It's with great sense of happiness that I join millions of admirers, and well wishers of the Tutu dynast to wish one of their illustrious, and accomplished sons, The Most Reverend Desmond Mpilo Tutu, The Archbishop Emeritus of Cape Town a warm happy 80th birthday. A clergyman, human right and health advocate, resolute and iconic personality with a high sense of leadership and above all, with the fear of God.
“The Arch” as he is fondly called, was born on 7th October 1931 in Klerksdorp, Transvaal South Africa, is the second of the three children of Zacheriah Zililo Tutu, and the only son. Desmond Tutu is a South African activist and retired Anglican bishop who rose to worldwide fame during the 1980s as an opponent of apartheid. He was the first black South African Archbishop of Cape Town, South Africa and primate of the Church of the Province of Southern Africa.
Tutu has been active in the defence of human rights and uses his high profile to campaign for the oppressed. He has campaigned to fight AIDS, tuberculosis, homophobia, poverty and racism. On 16th October, 1984, Desmond Tutu was awarded the Nobel Peace Prize. The Nobel Committee cited his "role as a unifying leader figure in the campaign to resolve the problem of apartheid in South Africa". In 1986, Tutu received the Albert Schweitzer Prize for Humanitarianism, the Pacem in Terris Award in 1987, the Sydney Peace Prize (1999) the Gandhi Peace Prize in 2005, and the Presidential Medal of Freedom in 2009.
Tutu studied at the Pretoria Bantu Normal College from 1951 to 1953, and went on to teach at Johannesburg Bantu High School and at Munsienville High School in Mogale City. However, he resigned following the passage of the Bantu Education Act, in protest of the poor educational prospects for black South Africans. He continued his studies, this time in theology, at St Peter's Theology College in Rosettenville, Johannesburg, and in 1960 was ordained as an Anglican priest.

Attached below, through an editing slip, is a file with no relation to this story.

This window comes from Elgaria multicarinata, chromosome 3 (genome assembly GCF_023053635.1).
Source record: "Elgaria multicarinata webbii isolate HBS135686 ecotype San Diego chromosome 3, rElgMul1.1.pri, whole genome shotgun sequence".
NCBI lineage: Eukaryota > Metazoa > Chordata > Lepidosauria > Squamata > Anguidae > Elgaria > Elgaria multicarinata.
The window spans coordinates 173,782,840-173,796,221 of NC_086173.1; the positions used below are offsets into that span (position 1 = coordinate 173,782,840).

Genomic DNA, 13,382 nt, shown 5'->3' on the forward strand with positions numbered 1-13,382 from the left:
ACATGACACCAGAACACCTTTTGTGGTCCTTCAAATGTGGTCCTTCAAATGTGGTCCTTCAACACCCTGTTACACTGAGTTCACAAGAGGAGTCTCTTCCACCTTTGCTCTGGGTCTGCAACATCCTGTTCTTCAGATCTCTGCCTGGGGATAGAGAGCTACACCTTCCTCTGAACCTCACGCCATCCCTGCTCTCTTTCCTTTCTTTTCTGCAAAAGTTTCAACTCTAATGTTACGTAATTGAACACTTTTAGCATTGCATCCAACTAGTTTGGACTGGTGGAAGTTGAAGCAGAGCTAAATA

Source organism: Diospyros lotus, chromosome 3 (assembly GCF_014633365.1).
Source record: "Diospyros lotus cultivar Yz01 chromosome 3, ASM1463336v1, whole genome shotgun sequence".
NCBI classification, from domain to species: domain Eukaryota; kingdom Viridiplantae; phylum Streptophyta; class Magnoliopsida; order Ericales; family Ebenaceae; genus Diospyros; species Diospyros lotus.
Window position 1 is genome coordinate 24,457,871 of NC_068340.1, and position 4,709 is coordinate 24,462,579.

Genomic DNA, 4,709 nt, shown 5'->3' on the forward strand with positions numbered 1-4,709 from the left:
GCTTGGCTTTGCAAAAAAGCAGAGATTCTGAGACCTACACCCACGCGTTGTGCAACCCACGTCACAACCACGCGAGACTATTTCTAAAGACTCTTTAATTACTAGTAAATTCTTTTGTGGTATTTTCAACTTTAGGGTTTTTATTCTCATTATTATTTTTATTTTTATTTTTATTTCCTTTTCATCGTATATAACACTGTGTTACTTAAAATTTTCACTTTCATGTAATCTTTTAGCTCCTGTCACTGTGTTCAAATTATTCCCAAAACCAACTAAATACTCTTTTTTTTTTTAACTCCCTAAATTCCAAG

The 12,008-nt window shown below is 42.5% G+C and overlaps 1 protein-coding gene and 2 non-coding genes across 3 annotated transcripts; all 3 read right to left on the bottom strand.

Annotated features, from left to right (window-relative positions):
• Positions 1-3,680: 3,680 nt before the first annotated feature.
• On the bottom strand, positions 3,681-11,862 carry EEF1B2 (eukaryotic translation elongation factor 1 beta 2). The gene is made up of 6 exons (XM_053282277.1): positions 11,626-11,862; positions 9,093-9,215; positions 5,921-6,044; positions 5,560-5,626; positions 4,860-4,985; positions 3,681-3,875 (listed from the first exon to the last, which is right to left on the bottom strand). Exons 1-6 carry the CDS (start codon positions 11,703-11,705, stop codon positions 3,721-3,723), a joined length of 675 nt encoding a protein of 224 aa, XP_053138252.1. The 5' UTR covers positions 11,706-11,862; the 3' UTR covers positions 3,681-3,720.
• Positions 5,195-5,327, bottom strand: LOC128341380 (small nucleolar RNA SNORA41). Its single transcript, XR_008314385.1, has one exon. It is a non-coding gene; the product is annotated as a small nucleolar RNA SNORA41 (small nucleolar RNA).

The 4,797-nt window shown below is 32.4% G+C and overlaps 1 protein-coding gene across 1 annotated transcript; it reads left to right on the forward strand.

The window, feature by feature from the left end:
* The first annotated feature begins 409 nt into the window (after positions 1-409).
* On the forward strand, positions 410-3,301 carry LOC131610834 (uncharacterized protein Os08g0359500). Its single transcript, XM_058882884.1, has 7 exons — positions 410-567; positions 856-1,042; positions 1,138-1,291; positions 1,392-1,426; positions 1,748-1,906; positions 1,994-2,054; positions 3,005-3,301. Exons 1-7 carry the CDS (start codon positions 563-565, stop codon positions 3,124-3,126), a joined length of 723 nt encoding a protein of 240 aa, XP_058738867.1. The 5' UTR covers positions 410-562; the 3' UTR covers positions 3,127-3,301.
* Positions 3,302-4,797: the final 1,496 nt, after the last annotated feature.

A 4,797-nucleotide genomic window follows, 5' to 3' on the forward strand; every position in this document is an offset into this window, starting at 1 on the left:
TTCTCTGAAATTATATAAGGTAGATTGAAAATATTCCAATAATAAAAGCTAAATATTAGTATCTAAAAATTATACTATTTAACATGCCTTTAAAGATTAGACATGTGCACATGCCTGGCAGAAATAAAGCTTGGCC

He was at King's College London from 1962 to 1966, where he received his Bachelor's and Master's degrees in Theology. And later returned to South Africa and from 1967 until 1972 used his lectures to highlight the circumstances of the African population. He became chaplain at the University of Fort Hare in 1967. From 1970 to 1972, Tutu lectured at the National University of Lesotho.
On 2 July 1955, Tutu married his heartthrob, Nomalizo Leah Shenxane, a teacher whom he had met while at college. And the union is blessed with four children: Trevor Thamsanqa Tutu, Theresa Thandeka Tutu, Naomi Nontombi Tutu and Mpho Andrea Tutu.
In 1997, Tutu was diagnosed with prostate cancer and underwent successful treatment in the US. He subsequently became patron of the South African Prostate Cancer Foundation which was established in 2007. In 2009, he also received the Spiritual Leadership Award from the international Humanity's Team movement and the Presidential Medal of Freedom from U.S. President Barack Obama.
Many happy and prosperous returns!
1, Ogbeide Close,
Benin City, Nigeria.